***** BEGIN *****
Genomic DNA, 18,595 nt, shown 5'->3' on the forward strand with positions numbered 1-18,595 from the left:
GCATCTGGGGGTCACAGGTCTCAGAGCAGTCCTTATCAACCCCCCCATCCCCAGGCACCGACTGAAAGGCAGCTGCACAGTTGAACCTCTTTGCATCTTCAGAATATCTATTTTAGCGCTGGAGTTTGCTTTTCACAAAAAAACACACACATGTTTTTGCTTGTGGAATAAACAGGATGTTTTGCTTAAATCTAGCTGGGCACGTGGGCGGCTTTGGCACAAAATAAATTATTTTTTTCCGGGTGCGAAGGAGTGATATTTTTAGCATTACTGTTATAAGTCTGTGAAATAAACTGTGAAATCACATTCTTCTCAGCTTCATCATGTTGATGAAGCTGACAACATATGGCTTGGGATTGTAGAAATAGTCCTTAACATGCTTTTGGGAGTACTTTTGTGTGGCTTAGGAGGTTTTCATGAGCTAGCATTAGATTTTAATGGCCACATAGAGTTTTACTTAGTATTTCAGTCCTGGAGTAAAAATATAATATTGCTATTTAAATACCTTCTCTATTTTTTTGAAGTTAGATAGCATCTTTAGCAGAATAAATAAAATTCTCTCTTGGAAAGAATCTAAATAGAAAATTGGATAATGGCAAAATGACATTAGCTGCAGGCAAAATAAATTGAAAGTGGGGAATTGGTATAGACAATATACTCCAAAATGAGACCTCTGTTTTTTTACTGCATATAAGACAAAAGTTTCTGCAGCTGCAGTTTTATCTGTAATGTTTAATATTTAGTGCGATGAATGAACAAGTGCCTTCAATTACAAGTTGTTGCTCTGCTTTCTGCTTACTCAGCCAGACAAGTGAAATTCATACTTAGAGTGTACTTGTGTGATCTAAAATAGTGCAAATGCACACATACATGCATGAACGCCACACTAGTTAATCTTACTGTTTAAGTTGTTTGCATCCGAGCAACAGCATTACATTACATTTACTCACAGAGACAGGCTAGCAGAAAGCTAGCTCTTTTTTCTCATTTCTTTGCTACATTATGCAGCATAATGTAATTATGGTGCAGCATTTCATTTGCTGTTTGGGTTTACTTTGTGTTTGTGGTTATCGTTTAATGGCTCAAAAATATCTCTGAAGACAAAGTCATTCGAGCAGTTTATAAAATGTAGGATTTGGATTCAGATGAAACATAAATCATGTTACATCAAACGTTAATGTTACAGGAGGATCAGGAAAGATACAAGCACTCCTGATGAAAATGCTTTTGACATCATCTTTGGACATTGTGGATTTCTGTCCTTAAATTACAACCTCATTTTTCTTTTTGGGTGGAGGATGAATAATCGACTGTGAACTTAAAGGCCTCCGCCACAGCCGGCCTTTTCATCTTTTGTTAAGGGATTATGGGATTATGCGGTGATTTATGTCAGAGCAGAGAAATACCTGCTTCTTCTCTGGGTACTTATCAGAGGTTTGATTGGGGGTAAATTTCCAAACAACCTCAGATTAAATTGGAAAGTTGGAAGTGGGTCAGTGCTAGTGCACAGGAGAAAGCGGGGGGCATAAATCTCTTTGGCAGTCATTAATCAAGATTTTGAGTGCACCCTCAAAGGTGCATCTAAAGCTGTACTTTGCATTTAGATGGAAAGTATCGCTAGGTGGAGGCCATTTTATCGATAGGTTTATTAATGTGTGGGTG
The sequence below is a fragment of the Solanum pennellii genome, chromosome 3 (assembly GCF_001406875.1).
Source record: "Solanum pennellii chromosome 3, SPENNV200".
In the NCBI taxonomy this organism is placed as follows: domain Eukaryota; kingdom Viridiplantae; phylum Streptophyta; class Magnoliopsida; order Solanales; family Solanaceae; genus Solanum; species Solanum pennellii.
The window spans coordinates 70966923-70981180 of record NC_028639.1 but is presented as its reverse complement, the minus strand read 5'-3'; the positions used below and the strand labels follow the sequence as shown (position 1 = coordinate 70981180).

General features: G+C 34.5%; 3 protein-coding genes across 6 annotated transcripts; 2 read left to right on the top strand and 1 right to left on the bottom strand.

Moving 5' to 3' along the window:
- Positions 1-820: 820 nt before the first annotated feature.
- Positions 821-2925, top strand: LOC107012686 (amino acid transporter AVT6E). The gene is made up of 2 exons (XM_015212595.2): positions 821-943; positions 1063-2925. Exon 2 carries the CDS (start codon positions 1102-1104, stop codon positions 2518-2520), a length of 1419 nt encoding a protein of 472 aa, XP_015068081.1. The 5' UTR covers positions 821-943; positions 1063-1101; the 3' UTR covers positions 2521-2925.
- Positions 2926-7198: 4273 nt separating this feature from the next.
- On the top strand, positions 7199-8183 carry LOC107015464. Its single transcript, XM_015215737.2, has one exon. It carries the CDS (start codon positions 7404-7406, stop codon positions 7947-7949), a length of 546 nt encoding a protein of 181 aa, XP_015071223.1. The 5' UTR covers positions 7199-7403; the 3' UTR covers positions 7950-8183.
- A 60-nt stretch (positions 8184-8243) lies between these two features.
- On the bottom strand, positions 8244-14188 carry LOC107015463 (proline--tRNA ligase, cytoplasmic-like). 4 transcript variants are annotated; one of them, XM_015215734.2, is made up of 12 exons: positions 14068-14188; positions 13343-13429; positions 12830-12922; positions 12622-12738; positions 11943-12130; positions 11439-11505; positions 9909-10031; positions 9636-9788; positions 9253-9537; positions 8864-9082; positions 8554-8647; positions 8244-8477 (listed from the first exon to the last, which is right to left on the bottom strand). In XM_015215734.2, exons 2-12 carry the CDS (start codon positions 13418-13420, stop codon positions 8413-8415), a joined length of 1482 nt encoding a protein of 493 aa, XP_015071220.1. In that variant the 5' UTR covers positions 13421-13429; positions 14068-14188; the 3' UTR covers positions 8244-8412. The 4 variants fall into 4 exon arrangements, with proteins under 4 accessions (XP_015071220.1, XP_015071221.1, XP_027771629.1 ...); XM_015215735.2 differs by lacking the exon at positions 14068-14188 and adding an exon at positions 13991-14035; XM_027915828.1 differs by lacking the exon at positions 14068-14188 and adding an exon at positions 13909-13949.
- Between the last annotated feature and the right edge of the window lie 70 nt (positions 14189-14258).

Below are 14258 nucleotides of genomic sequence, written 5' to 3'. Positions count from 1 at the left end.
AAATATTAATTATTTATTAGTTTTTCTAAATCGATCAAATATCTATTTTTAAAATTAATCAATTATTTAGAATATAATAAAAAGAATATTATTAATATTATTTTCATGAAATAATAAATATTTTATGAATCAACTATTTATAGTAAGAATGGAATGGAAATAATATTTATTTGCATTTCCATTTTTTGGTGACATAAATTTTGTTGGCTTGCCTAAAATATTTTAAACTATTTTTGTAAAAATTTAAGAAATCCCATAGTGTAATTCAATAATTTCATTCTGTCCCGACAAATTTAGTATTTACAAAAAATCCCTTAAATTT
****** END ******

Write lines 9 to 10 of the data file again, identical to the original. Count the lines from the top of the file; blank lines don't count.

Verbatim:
- Positions 1-820: 820 nt before the first annotated feature.
- Positions 821-2925, top strand: LOC107012686 (amino acid transporter AVT6E). The gene is made up of 2 exons (XM_015212595.2): positions 821-943; positions 1063-2925. Exon 2 carries the CDS (start codon positions 1102-1104, stop codon positions 2518-2520), a length of 1419 nt encoding a protein of 472 aa, XP_015068081.1. The 5' UTR covers positions 821-943; positions 1063-1101; the 3' UTR covers positions 2521-2925.